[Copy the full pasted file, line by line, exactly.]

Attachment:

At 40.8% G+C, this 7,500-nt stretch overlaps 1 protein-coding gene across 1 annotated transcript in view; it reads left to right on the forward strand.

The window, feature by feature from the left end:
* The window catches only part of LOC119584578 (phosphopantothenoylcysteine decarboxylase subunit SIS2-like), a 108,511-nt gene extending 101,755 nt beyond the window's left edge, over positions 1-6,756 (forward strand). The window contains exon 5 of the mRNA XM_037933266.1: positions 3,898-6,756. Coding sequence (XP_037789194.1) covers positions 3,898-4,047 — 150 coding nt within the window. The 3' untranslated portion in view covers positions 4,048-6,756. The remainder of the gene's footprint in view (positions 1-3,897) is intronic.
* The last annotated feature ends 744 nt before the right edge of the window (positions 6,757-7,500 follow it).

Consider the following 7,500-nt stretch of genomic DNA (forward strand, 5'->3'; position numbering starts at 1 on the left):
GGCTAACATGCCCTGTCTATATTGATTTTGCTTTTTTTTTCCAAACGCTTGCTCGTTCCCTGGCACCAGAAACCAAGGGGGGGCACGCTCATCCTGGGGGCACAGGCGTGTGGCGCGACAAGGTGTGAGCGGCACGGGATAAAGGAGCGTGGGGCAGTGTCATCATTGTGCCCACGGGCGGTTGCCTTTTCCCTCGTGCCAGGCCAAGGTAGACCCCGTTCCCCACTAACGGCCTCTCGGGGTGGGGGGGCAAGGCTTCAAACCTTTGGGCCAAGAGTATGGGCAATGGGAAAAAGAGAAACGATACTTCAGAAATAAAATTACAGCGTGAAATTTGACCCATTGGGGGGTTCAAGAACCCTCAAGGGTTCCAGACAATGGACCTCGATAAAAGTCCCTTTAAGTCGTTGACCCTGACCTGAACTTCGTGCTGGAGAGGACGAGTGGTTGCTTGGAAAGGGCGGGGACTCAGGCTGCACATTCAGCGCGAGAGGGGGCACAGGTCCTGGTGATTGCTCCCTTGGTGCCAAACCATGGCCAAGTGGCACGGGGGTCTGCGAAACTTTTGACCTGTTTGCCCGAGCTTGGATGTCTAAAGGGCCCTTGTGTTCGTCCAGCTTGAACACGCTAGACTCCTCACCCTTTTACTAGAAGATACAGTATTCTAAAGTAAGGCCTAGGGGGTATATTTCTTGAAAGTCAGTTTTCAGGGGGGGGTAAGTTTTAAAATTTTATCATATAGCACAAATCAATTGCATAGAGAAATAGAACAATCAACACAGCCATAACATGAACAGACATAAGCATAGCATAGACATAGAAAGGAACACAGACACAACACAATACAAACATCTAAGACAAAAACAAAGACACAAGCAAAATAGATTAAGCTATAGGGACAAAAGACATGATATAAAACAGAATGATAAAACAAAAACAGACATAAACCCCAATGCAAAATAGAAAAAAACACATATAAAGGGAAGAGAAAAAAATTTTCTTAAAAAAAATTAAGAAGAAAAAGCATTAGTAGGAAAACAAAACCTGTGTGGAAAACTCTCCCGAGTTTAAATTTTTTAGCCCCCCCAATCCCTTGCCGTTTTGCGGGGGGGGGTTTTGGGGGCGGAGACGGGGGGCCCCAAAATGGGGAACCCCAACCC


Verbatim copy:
At 40.8% G+C, this 7,500-nt stretch overlaps 1 protein-coding gene across 1 annotated transcript in view; it reads left to right on the forward strand.

The window, feature by feature from the left end:
* The window catches only part of LOC119584578 (phosphopantothenoylcysteine decarboxylase subunit SIS2-like), a 108,511-nt gene extending 101,755 nt beyond the window's left edge, over positions 1-6,756 (forward strand). The window contains exon 5 of the mRNA XM_037933266.1: positions 3,898-6,756. Coding sequence (XP_037789194.1) covers positions 3,898-4,047 — 150 coding nt within the window. The 3' untranslated portion in view covers positions 4,048-6,756. The remainder of the gene's footprint in view (positions 1-3,897) is intronic.
* The last annotated feature ends 744 nt before the right edge of the window (positions 6,757-7,500 follow it).

Consider the following 7,500-nt stretch of genomic DNA (forward strand, 5'->3'; position numbering starts at 1 on the left):
GGCTAACATGCCCTGTCTATATTGATTTTGCTTTTTTTTTCCAAACGCTTGCTCGTTCCCTGGCACCAGAAACCAAGGGGGGGCACGCTCATCCTGGGGGCACAGGCGTGTGGCGCGACAAGGTGTGAGCGGCACGGGATAAAGGAGCGTGGGGCAGTGTCATCATTGTGCCCACGGGCGGTTGCCTTTTCCCTCGTGCCAGGCCAAGGTAGACCCCGTTCCCCACTAACGGCCTCTCGGGGTGGGGGGGCAAGGCTTCAAACCTTTGGGCCAAGAGTATGGGCAATGGGAAAAAGAGAAACGATACTTCAGAAATAAAATTACAGCGTGAAATTTGACCCATTGGGGGGTTCAAGAACCCTCAAGGGTTCCAGACAATGGACCTCGATAAAAGTCCCTTTAAGTCGTTGACCCTGACCTGAACTTCGTGCTGGAGAGGACGAGTGGTTGCTTGGAAAGGGCGGGGACTCAGGCTGCACATTCAGCGCGAGAGGGGGCACAGGTCCTGGTGATTGCTCCCTTGGTGCCAAACCATGGCCAAGTGGCACGGGGGTCTGCGAAACTTTTGACCTGTTTGCCCGAGCTTGGATGTCTAAAGGGCCCTTGTGTTCGTCCAGCTTGAACACGCTAGACTCCTCACCCTTTTACTAGAAGATACAGTATTCTAAAGTAAGGCCTAGGGGGTATATTTCTTGAAAGTCAGTTTTCAGGGGGGGGTAAGTTTTAAAATTTTATCATATAGCACAAATCAATTGCATAGAGAAATAGAACAATCAACACAGCCATAACATGAACAGACATAAGCATAGCATAGACATAGAAAGGAACACAGACACAACACAATACAAACATCTAAGACAAAAACAAAGACACAAGCAAAATAGATTAAGCTATAGGGACAAAAGACATGATATAAAACAGAATGATAAAACAAAAACAGACATAAACCCCAATGCAAAATAGAAAAAAACACATATAAAGGGAAGAGAAAAAAATTTTCTTAAAAAAAATTAAGAAGAAAAAGCATTAGTAGGAAAACAAAACCTGTGTGGAAAACTCTCCCGAGTTTAAATTTTTTAGCCCCCCCAATCCCTTGCCGTTTTGCGGGGGGGGGTTTTGGGGGCGGAGACGGGGGGCCCCAAAATGGGGAACCCCAACCC